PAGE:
rock paper scissors
The Jack Studio Theatre/Write Now 6
The Jack Studio Theatre
Each autumn for the last six years, The Jack Studio Theatre has invited submissions of new work from writers connected to south east London as part of its Write Now Festival held in the spring.
A panel selects three of the unpublished, unperformed works—one to have a full production and two 'runners up' to have rehearsed readings, which, together with an evening of shorts and a collection of writing workshops form the four-week-long event.
Olga Nikora's rock paper scissors came out top of the Write Now 6 submissions and opened last week at The Jack where it runs until 30 May.
Being, for the present, a resident of south east London, Nikora is eligible for selection though her origins are in far away New Zealand and Eastern Europe, and rock paper scissors is the first of her stage works to receive a full production.
She was shortlisted for the Verity Bargate Award for her first play, Tightrope Bonnie, a number of her plays have had staged readings including In The Company Of Strangers at London's Soho Theatre, and Then They Came For Me was part of an evening of shorts at Greenwich Theatre.
In rock paper scissors, the two central protagonists are Romanian brothers living in London, squashed against each other in a claustrophobic studio flat with a bucket under the leaking kitchen sink, a setting effectively created by designer David Shields.
The elder of the two, Roma, is violent and selfish, drinking too many lagers in front of a too-loud television, whilst his brother, the gentle Mihai, is diligent in his studies to obtain British citizenship and trying to save money. Even without their childhood baggage and the social pressure to visit home after the death of their mother, their relationship would be predictably turbulent.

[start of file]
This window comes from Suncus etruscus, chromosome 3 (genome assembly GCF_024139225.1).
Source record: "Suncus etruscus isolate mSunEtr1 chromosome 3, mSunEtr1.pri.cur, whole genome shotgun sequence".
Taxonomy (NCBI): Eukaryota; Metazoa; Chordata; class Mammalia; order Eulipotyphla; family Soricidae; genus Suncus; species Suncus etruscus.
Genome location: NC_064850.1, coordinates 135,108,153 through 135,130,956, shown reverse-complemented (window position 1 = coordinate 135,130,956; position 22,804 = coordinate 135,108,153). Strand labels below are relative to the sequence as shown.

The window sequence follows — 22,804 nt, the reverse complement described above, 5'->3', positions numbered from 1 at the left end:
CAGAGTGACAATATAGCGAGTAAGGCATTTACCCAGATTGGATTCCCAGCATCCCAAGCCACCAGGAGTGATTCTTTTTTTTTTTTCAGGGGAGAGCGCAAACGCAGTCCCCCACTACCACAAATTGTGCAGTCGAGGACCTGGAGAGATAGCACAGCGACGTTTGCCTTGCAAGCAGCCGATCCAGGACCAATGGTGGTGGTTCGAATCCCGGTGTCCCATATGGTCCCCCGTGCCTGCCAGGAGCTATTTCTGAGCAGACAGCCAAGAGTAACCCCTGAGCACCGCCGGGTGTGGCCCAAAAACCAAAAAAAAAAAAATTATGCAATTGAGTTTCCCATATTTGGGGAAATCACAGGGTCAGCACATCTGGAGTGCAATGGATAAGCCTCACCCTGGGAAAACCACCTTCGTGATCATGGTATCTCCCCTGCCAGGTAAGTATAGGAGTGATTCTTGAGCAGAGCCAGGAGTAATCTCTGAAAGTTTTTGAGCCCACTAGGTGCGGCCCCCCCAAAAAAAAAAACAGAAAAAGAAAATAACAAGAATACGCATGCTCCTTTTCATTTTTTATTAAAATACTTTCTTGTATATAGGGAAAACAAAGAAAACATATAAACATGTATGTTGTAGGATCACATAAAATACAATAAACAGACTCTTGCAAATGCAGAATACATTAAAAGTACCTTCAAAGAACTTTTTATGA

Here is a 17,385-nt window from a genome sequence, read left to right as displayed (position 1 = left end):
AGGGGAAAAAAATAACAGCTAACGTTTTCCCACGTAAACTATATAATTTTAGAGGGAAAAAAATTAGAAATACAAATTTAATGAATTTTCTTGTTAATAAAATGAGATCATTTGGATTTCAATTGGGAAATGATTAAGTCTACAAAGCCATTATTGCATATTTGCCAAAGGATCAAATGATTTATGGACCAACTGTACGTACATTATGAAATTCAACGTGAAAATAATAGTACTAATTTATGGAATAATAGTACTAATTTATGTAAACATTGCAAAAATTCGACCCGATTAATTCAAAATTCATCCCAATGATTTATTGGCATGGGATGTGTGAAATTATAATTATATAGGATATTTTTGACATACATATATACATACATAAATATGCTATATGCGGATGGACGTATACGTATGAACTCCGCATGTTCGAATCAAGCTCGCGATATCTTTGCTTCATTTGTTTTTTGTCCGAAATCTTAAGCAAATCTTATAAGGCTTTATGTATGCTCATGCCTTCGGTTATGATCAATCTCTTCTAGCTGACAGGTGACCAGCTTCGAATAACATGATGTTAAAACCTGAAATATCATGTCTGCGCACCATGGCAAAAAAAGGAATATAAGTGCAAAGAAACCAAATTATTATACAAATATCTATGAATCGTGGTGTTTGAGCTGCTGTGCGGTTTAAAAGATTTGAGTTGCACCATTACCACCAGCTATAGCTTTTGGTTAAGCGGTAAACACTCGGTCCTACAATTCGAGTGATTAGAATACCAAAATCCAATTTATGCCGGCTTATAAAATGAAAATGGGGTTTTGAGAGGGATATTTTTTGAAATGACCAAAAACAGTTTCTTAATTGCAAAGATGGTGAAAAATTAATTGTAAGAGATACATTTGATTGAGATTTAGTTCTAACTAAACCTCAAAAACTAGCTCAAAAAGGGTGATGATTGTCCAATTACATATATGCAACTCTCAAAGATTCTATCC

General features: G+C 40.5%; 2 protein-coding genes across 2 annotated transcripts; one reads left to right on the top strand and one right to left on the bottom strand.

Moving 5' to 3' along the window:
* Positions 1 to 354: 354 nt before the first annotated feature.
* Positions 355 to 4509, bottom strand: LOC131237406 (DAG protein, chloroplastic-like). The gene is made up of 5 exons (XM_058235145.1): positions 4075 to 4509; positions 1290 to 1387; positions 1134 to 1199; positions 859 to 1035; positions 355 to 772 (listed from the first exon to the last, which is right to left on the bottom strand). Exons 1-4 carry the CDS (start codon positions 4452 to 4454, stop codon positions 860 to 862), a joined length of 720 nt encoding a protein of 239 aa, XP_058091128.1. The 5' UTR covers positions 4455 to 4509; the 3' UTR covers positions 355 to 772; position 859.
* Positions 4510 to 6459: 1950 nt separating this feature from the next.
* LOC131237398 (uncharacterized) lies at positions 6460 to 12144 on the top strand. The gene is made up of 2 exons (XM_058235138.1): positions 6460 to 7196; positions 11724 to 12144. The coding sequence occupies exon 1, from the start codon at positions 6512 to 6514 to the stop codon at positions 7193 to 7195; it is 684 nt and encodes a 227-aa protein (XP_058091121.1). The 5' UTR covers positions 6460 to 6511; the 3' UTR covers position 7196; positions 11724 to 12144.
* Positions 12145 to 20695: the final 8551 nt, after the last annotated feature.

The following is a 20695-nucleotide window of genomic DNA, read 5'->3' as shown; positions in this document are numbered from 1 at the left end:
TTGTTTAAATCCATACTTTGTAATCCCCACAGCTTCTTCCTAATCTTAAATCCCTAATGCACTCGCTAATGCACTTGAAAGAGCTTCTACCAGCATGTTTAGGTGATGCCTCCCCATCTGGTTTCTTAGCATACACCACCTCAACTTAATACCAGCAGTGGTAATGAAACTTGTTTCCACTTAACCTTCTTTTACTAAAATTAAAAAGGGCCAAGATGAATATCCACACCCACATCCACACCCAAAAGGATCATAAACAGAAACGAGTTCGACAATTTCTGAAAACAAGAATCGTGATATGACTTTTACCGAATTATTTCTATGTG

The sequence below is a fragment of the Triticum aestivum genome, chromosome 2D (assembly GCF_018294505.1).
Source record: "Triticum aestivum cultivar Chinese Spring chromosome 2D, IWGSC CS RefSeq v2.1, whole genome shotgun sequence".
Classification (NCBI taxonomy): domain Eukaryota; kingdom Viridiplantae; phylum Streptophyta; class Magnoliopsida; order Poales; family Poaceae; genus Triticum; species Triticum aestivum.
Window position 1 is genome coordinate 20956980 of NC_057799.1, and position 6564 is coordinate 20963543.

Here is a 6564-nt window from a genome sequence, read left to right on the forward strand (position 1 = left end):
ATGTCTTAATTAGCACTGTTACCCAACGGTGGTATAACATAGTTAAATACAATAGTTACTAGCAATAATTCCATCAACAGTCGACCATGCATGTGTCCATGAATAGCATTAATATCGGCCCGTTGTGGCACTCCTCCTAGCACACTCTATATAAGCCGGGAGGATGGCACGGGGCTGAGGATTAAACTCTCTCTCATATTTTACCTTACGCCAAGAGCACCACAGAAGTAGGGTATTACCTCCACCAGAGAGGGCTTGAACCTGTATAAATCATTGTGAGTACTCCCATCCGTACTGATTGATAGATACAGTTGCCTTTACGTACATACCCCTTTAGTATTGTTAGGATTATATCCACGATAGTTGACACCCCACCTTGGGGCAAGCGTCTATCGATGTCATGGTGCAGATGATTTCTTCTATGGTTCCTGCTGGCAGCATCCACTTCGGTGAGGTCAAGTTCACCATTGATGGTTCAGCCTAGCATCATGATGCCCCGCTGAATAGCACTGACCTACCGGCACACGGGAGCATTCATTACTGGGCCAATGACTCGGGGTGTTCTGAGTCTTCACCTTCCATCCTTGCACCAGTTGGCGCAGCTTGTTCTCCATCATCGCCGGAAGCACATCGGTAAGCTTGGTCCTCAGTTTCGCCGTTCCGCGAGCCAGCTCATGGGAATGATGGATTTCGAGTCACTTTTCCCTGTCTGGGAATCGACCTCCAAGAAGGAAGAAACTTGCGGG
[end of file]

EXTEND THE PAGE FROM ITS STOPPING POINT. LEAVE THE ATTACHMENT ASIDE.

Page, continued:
Mihai is good natured and naive and a civilising influence on their relationship in marked contrast to Roma who is a bully and uses whoever he wants for whatever he wants, including Aine, Mihai's Irish girlfriend. When Mihai finds out she is pregnant, as in all things, he is out to do the right thing.
The small flat is a microcosm where no one really belongs. Charlie, the only other visitor, is the 'A' level student son of one of Mihai and Roma's landscaping business clients. With his privately educated accent, he sounds as foreign as any of them.
Mihai wants to improve himself and aspires to get an office job and Charlie wants to help him, but Charlie is driven by a crush on Mihai rather than wanting to do good.
Roma's jealousy and fraternal protective instinct piqued by Charlie's attentions leads to the dénouement which has Mihai alone and entirely out of his depth.
Nikora handles tensions well and raises several issues of identity faced by immigrants in this interesting play. The relationship between the brothers is also well handled.
That said, I found it difficult to warm to. Aine is so lightly drawn as a character, we find out nothing about her, not even how she feels about being pregnant, and she and Roma are so unlikeable that I didn’t care for their predicament.
On a practical note, Nikora needs to let us judge a man by his actions and not just by the words said about him. Much reference is made to Roma's urological deficiencies but not once do we see him visit the loo in spite of all that lager, not even to flush the contents of the kitchen bucket down the toilet bowl, an activity that noticeably punctuates the narrative. I was similarly unconvinced that Mihai and Aine had a physical relationship.
The Jack artistic director, Kate Bannister, has assembled a strong cast.
I very much enjoyed the performance of Tice Oakfield as Mihai. He captured the torment and vulnerability of the character very well, in the same way that Mateo Rufino's Roma had a smouldering power beneath his nasty exterior.
Good support from Amy Molloy as Aine and new graduate Bruce Langley making his stage début as Charlie.
Reviewer: Sandra Giorgetti